The process starts at the Pegboard, a wall-mounted, portrait-oriented touchscreen that lets users see photos and descriptions of furniture, fabrics and other items. With it, they can call up further information. Then, shoppers, designers and others can collaborate over a large table—a table of the same sort that fabrics have been draped across for examination since R.H. Macy started his business. But the twist is that displays, which are attached to articulated brackets and tethered to the ceiling, can be pulled around the tables as the participants move around. This enables them to compare items’ colors and textures, as well as to call up digitized elements, as needed.
Bryan Meszaros, OpenEye Global’s CEO, uses terms—for example, “frictionless discovery” and “efficient curation”—that are more often heard in conjunction with tech startups than in connection to retail stores. “It’s about shrinking the design-center concept to a more retail-like environment, but still keeping all of its resources,” he said. “That’s what AV can do.”
Kravet had already digitized much of its inventory. OpenEye Global took that data and combined it with a custom framework that it developed to make it accessible through the displays; standard barcode optics are used to call up items onscreen. “We didn’t want to replicate the web experience,” Meszaros said. “We wanted to bring [shoppers] into the space where they could discover new ideas and use the inventory to make suggestions that are pulled from the store’s asset-management system.”
‘Wow Factor’ Still A Thing
The experiential elements of retail environments tend to focus on “wow factors” like massive LED screens and bone-rattling subwoofers; however, there are other aspects of experience that, although more quotidian, might have deeper implications for AV integration. Dennis Pappenfus, CEO at Fluid Sound, a San Diego CA-based AV integrator, said that he’s been receiving a growing number of calls from clients who are looking to AV—in particular, large-scale LED walls—to make a definitive statement to retail customers in sectors such as hospitality and cinema, where quick-stops and boutiques are integrated into the larger entity. The message is “We’re back and open for business!”
But it was Pappenfus’ own experience with surface avoidance during the COVID-19 pandemic that made him realize that, although the virus is in retreat, some of the behavior that it engendered will be sticking around. Specifically, he’s found that being able to use quick-response (QR) codes on his phone to look through a restaurant menu, then use that same portal to order and pay—all while in the restaurant—represents the best of both worlds. It allows people to be in a social, interactive environment, while still enjoying the convenience of automated interfaces.
|‘We’re no longer using the matrix-switching model at all, really. AVoIP’s scalability and ability to change the system design as needs change has become necessary.’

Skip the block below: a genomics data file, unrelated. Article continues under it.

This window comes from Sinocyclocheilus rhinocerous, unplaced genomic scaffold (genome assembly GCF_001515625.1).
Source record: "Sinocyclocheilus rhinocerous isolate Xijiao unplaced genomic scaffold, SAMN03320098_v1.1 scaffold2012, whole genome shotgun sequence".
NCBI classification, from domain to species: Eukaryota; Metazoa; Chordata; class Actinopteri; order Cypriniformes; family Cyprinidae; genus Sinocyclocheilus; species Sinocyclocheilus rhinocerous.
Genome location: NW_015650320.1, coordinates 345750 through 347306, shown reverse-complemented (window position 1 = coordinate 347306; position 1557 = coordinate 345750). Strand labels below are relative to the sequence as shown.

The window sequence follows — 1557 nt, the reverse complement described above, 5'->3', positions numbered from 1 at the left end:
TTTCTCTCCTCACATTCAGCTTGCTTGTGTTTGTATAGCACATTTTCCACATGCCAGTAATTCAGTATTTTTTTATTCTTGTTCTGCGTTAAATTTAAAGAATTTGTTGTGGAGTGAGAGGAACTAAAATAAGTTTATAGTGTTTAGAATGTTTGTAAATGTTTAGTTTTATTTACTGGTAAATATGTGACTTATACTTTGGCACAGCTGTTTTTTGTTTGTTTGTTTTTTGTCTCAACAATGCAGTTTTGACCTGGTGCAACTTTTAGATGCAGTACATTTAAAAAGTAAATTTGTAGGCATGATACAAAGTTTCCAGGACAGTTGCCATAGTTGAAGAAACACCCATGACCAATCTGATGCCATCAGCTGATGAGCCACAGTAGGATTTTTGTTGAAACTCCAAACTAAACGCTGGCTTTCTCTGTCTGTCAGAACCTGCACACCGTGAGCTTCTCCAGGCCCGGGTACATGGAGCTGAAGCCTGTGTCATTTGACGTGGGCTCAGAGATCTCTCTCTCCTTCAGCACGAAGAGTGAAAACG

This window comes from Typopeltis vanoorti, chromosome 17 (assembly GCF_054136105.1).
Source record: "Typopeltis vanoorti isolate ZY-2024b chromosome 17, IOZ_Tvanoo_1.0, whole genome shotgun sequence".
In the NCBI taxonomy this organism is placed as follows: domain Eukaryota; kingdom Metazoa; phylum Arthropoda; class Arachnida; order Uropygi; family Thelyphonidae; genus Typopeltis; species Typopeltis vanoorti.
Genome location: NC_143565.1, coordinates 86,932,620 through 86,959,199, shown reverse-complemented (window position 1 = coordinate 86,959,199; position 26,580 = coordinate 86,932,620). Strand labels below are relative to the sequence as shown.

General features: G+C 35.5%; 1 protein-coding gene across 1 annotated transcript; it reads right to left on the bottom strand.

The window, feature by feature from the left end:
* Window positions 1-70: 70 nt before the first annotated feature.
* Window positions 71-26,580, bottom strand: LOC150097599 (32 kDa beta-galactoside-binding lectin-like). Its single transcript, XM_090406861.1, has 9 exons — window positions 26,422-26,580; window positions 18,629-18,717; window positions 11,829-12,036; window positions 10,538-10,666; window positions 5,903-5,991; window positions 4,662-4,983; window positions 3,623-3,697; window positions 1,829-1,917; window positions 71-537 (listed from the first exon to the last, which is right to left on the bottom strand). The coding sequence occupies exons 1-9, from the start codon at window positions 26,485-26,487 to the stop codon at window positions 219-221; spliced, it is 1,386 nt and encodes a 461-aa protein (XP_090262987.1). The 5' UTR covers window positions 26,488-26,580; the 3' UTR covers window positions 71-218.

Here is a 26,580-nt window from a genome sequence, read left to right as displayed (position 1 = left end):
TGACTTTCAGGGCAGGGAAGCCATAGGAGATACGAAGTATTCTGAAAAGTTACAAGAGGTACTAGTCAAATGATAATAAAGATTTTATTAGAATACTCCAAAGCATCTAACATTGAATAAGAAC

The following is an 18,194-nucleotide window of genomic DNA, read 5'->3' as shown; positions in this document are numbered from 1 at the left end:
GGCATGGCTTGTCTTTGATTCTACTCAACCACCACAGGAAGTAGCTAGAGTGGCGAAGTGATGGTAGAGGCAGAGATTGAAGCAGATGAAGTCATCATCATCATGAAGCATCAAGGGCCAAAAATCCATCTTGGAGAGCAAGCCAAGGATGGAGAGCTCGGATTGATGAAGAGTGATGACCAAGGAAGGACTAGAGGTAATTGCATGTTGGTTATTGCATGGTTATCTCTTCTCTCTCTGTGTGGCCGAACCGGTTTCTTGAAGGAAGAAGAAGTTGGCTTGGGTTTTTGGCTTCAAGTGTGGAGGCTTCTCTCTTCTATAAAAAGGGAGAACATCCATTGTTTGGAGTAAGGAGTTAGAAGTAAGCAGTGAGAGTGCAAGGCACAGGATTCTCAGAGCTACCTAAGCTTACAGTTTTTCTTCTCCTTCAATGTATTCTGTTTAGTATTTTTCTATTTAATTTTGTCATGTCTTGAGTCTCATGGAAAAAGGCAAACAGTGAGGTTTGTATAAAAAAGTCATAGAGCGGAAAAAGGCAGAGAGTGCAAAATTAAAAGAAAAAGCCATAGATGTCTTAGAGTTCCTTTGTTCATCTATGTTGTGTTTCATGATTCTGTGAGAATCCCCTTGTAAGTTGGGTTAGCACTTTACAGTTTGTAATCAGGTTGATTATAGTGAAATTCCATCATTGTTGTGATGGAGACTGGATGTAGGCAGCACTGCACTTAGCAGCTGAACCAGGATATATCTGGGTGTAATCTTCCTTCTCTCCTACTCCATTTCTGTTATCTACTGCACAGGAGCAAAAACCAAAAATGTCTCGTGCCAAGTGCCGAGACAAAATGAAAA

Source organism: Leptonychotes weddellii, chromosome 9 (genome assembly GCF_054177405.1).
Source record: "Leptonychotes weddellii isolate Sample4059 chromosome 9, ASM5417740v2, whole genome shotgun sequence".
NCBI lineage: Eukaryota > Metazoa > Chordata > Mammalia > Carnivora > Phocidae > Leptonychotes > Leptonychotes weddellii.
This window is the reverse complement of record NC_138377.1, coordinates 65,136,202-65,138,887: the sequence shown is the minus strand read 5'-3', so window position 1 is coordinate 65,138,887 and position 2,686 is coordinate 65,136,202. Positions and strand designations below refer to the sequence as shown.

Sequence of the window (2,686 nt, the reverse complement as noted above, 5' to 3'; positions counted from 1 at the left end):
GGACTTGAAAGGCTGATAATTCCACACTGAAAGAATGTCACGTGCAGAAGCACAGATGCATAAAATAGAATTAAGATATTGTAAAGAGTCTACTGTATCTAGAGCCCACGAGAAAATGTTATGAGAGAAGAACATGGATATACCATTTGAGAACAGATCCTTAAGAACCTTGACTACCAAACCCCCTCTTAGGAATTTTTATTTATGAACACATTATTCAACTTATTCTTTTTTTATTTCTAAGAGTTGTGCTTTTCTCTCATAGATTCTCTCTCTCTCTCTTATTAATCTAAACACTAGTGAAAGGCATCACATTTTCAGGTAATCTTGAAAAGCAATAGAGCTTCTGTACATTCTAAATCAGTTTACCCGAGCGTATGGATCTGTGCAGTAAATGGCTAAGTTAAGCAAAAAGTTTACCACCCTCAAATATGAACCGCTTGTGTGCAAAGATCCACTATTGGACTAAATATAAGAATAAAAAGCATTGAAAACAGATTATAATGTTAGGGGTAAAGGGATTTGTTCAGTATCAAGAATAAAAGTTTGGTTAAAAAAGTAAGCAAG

—Dennis Pappenfus, CEO, Fluid Sound
“The amount of my time that gets freed up by that is amazing,” he said, “and I find I want that kind of experience in more of the environments I’m in.” That includes retail stores. He cited how Home Depot has applied that kind of personal mobile-device technology to searching out items in their cavernous warehouse stores, using QR codes. They can even tell you if an out-of-stock product is in stock elsewhere! “It’s not what you think of when you think of traditional AV integration,” Pappenfus acknowledged, “but the cabling and network has to be put in by someone. I think it’s an area that AV integration should be looking at intensely.”
Pappenfus noted that the AV-over-IP (AVoIP) infrastructure necessary to support that kind of service is now the sole distribution topography that Fluid Sound deploys for virtually all its projects. And that knowledge base can be applied to a wide range of networked applications. “We’re no longer using the matrix-switching model at all, really,” he declared. “[AVoIP’s] scalability and ability to change the system design as needs change…has become necessary.”
That’s not to say that big, impressive video has lost its luster for shoppers. Pappenfus cited a recently finished library project with its own retail area that incorporates a large, U-shaped, LED-lined tunnel leading to it. “It’s the kind of thing that brings people in…that gets the conversation started,” he said. “Scale is making a difference as people come back into retail environments.”
Apple—The Chip, Not The Store
Brian Edwards is CEO of Edwards Technologies, which has developed systems for and integrated AV into projects that have retail aspects, including boutiques at the International Spy Museum and the Kansas City Royals Hall of Fame. He believes that AV in the retail environment is now at an inflection point based on how specific platforms—notably, Apple’s M1-chipped generation of computers and the complementary macOS 11—will be able to be used to create enterprise-level AV-system designs more easily.